March 25, 2010


(Then - as now, only there's an Albatross in the living room)

(Note: This is a repost from July 7th and September of last year in answer to several inquiries as to just how long this thing has been going on.)

Continuing the history of Public Healthcare, I ran across this panel discussion and Q&A from December 4,1941, featuring Dr. SS. Goldwater, City Hospital commissioner for New York, Margaret Bourke-White, the photographer/social chronicler. Howard Cumley from the Association of Manufacturers, and Eleanor Roosevelt, first Lady.

The panel, from the radio program "America's Town Hall of The Air" centered mostly on the state of health of most Americans. Seems we were a rather flabby bunch in 1941, judging from the large number of rejects from the Draft Board (remember, this is 3 days before Pearl Harbor and the start of our involvement in World War 2). But the subject was also health care for everyone, regardless of ability to pay.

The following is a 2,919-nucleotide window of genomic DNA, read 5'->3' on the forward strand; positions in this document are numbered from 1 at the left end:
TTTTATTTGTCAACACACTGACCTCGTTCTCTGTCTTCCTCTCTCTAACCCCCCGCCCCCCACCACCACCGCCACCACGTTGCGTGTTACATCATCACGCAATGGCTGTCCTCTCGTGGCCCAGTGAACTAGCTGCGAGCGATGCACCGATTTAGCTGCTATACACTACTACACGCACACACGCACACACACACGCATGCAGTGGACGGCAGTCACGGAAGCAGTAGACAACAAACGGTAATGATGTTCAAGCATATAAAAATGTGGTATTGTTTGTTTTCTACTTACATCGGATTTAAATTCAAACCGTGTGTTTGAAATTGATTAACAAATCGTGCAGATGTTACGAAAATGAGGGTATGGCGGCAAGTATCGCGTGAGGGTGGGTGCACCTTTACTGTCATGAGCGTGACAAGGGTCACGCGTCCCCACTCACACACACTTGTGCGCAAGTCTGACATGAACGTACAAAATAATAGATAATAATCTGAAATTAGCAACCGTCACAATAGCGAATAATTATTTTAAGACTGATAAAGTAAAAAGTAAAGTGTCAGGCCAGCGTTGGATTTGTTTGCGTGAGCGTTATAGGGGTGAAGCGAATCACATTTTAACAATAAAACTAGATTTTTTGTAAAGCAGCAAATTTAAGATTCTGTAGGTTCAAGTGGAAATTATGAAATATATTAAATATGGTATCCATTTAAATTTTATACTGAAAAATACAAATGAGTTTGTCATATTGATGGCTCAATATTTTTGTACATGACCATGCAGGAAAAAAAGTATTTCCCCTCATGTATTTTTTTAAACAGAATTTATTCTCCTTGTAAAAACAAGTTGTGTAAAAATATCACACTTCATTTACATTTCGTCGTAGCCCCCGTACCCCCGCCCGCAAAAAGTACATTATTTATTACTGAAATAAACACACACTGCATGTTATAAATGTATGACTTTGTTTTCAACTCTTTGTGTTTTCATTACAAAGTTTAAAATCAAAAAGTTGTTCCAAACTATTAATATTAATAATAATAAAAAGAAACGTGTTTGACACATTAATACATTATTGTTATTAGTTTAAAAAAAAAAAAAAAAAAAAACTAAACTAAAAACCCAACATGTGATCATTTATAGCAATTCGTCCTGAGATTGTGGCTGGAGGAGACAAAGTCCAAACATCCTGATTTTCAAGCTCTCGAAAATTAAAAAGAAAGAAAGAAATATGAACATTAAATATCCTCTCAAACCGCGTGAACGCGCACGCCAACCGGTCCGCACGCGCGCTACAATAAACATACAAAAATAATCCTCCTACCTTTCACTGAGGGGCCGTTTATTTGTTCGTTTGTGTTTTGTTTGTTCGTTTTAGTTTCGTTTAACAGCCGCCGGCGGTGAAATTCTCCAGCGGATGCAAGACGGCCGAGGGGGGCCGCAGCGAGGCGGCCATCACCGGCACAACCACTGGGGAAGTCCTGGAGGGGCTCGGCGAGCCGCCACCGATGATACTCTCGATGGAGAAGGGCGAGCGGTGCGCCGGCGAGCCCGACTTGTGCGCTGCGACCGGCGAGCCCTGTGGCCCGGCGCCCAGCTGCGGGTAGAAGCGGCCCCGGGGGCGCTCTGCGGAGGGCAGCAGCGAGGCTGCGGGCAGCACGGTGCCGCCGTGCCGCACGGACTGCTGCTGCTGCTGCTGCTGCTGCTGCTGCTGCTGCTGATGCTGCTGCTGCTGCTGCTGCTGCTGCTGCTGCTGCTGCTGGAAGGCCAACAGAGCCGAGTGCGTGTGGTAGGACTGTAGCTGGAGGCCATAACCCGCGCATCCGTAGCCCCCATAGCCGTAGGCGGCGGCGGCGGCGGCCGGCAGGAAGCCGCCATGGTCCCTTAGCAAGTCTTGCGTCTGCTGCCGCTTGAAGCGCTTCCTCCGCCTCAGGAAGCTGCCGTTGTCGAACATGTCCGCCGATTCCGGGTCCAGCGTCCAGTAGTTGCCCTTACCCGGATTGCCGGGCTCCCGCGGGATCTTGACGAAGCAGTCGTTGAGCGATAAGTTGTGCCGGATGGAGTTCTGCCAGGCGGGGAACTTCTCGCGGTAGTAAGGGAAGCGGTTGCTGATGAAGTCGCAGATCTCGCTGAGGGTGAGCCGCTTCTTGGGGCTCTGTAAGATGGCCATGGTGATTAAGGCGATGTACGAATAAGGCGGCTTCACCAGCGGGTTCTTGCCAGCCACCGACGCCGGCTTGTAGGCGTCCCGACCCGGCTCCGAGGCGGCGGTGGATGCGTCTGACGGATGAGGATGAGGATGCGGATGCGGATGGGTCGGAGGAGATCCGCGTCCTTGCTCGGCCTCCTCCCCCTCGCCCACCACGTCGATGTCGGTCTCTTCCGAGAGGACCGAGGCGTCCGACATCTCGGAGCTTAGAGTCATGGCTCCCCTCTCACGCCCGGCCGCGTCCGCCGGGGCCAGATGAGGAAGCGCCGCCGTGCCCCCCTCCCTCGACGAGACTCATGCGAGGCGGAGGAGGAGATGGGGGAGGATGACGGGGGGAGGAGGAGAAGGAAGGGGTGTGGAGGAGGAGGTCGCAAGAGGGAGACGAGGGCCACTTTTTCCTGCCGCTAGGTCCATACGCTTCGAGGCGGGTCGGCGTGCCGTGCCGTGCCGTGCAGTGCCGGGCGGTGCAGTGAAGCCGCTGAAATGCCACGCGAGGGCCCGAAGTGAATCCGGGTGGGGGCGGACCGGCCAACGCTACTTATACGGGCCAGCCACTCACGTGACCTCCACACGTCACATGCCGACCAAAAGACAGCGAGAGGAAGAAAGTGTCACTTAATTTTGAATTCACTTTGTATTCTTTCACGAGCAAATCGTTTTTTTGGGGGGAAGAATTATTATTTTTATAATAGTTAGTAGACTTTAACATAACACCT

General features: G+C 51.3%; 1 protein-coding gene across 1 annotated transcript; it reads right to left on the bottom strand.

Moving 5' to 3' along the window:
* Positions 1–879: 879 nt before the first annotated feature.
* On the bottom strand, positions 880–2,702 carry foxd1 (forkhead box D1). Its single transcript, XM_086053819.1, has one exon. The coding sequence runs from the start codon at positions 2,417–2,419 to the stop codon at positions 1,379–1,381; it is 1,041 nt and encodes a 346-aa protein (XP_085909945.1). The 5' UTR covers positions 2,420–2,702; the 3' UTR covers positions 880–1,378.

The first half of the program (a little over 30 minutes) is given over to statements by the panel, but the second half is a question and answer period from members of the audience.

Goldwater skirts the issue, not saying if he is for a Universal Healthcare plan or not. Bourke-White is a little more forthcoming (at around 40 minutes):

Question: Do you feel Socialized Medicine would benefit the American public?

Bourke-White: Yes, I feel it would. I know there are many objections, sometimes from private physicians who don't wish to lose their practice. Sometimes from private hospitals who don't wish to lose their clients. But I see no reason why some form, at least from Medical Insurance or Hospitalization Insurance can't be put into effect. And people who can afford to go to their own physician, people who can afford to go to their own hospitals, still can continue to do so. The people who can't possibly afford treatment or perhaps could afford it at one time, can still be taken care of.

Roosevelt is staunchly for some form of Universal Healthcare, but in lieu of the fact that war was literally days away, it was an idea that had to be shelved until it was over.

By then of course, the albatross had grown.

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